In 1982, J.K. Aronson of Oxford, England, sent this mysterious fragment to Douglas Hofstadter:
‘T’ is the first, fourth, eleventh, sixteenth, twenty-fourth, twenty-ninth, thirty-third …
The context of their discussion was self-reference, so presumably the intended conclusion of Aronson’s sentence was … letter in this sentence. If one ignores spaces and punctuation, then T does indeed occupy those positions in Aronson’s fragment; the next few terms would be 35, 39, 45, 47, 51, 56, 58, 62, and 64. The Online Encyclopedia of Integer Sequences gives a picture:
1234567890 1234567890 1234567890 1234567890 1234567890
Tisthefirs tfourthele venthsixte enthtwenty fourthtwen
tyninththi rtythirdth irtyfiftht hirtyninth fortyfifth
fortyseven thfiftyfir stfiftysix thfiftyeig hthsixtyse
condsixtyf ourthsixty ninthseven tythirdsev entyeighth
eightiethe ightyfourt heightynin thninetyfo urthninety
ninthonehu ndredfourt honehundre deleventho nehundreds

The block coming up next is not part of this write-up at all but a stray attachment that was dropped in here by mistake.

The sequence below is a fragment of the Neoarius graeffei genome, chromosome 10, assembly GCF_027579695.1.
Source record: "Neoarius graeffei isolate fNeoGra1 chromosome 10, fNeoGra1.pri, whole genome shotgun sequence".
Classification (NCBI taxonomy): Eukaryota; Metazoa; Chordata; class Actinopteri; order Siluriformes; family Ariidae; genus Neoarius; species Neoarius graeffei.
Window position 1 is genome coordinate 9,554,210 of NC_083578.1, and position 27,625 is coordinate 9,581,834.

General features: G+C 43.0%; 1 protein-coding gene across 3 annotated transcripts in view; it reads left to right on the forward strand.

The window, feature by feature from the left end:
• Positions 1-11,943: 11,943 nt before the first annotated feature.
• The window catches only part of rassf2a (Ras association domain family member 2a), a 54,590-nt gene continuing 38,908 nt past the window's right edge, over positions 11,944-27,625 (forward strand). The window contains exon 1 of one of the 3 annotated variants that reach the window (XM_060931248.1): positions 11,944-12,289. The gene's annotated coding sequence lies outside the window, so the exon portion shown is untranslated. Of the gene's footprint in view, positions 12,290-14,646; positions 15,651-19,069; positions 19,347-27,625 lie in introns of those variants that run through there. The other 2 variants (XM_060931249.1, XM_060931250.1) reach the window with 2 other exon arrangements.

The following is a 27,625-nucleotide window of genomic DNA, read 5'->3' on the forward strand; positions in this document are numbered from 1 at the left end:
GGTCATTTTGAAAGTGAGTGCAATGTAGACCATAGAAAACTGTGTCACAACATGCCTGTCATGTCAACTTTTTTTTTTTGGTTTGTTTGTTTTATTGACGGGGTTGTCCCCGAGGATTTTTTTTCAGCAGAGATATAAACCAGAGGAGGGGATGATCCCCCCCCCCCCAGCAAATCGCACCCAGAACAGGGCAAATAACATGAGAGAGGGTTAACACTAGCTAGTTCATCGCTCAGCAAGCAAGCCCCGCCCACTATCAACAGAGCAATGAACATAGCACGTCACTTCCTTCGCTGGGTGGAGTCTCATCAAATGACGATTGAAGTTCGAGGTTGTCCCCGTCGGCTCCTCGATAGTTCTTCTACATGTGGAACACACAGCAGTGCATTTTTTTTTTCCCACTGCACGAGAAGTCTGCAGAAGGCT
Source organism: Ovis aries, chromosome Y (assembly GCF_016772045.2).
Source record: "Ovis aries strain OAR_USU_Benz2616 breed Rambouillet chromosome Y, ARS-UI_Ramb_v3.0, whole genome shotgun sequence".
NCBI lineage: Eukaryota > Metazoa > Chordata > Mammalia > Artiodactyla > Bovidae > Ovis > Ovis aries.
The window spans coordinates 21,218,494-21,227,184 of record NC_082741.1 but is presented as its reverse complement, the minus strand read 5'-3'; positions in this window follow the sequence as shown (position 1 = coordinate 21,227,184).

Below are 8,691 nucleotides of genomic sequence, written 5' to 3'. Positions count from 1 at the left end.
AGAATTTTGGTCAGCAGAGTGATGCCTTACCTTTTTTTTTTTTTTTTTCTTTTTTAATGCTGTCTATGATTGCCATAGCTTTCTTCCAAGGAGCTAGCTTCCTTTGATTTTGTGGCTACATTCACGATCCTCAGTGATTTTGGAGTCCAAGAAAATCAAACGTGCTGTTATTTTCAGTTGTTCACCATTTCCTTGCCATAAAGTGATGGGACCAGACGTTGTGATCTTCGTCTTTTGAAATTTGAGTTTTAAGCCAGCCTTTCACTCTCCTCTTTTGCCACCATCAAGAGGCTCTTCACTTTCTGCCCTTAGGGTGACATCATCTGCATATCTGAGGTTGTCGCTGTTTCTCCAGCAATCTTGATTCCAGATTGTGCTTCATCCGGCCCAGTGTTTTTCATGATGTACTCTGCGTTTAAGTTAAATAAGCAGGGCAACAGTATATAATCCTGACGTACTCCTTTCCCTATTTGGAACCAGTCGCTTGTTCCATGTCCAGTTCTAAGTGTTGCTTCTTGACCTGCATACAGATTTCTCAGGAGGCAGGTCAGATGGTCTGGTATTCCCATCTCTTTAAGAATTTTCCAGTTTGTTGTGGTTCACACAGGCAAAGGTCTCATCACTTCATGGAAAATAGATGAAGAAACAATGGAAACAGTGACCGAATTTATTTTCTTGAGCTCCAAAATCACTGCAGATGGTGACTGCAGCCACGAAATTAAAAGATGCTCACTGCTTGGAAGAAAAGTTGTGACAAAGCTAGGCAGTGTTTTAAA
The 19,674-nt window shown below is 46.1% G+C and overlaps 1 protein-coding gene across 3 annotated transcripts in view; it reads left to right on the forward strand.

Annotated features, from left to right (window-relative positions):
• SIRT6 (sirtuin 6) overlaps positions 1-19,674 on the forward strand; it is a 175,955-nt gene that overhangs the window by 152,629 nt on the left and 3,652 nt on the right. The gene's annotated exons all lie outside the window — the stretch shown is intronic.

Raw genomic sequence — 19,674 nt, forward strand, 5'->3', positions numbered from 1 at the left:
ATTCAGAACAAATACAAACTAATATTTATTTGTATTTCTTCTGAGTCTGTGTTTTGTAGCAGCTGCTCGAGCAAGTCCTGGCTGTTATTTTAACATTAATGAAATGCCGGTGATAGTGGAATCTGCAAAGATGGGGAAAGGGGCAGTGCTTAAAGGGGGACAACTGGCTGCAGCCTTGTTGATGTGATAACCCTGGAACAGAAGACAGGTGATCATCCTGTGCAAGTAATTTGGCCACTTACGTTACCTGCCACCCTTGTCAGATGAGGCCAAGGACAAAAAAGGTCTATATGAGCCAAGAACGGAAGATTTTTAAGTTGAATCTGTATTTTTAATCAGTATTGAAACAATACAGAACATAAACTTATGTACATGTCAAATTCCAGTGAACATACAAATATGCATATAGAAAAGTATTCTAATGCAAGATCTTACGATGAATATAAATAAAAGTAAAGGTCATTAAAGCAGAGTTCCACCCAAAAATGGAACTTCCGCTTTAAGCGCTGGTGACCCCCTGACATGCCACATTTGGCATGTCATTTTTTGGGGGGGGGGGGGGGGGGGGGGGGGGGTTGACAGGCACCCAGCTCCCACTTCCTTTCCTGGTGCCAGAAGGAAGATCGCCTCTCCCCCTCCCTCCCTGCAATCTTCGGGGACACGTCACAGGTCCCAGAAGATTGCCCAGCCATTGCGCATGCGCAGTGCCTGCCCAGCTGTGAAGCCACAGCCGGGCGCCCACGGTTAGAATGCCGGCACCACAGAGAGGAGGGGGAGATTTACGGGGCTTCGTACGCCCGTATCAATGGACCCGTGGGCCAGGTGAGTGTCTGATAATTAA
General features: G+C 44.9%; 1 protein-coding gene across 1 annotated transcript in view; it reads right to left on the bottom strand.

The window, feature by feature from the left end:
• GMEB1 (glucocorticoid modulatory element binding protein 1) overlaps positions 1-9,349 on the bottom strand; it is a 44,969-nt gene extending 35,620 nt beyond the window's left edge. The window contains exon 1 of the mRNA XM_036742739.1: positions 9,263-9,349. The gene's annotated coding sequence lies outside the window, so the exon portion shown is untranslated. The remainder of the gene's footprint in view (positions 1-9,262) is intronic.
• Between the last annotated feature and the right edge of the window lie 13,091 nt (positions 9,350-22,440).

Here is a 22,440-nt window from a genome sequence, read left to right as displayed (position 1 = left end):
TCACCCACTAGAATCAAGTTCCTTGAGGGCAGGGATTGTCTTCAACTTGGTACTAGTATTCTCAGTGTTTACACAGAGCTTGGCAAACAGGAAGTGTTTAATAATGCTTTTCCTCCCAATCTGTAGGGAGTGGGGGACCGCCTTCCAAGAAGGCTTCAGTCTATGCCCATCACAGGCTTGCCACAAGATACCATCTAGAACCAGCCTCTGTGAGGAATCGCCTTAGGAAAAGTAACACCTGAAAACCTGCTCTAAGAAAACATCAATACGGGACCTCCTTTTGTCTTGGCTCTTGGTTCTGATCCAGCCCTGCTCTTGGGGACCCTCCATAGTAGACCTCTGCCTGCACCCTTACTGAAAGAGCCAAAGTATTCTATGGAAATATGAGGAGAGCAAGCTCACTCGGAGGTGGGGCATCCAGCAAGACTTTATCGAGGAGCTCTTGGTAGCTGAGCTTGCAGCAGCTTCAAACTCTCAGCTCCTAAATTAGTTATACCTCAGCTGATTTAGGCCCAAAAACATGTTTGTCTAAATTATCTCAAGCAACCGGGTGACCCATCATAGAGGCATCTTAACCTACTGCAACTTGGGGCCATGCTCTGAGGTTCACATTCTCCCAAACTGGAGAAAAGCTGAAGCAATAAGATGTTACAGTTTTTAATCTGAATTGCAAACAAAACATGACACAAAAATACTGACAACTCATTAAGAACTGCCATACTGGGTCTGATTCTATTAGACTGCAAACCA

ixteenthon ehundredtw entysecond onehundred twentysixt
honehundre dthirtyfir stonehundr edthirtysi xthonehund
But there’s a catch: In English, most ordinal adjectives (FIRST, FOURTH, etc.) themselves contain at least one T, so the sentence continually creates more work for itself even as it lists the locations of its Ts. There are a few T-less ordinals (NINE BILLION ONE MILLION SECOND), but these don’t arrange themselves to mop up all the incoming Ts. This means that the sentence must be infinitely long.
And, strangely, that throws our initial presumption into confusion. We had supposed that the sentence would end with … letter in this sentence. But an infinite sentence has no end — so it’s not clear whether we ought to be counting Ts at all!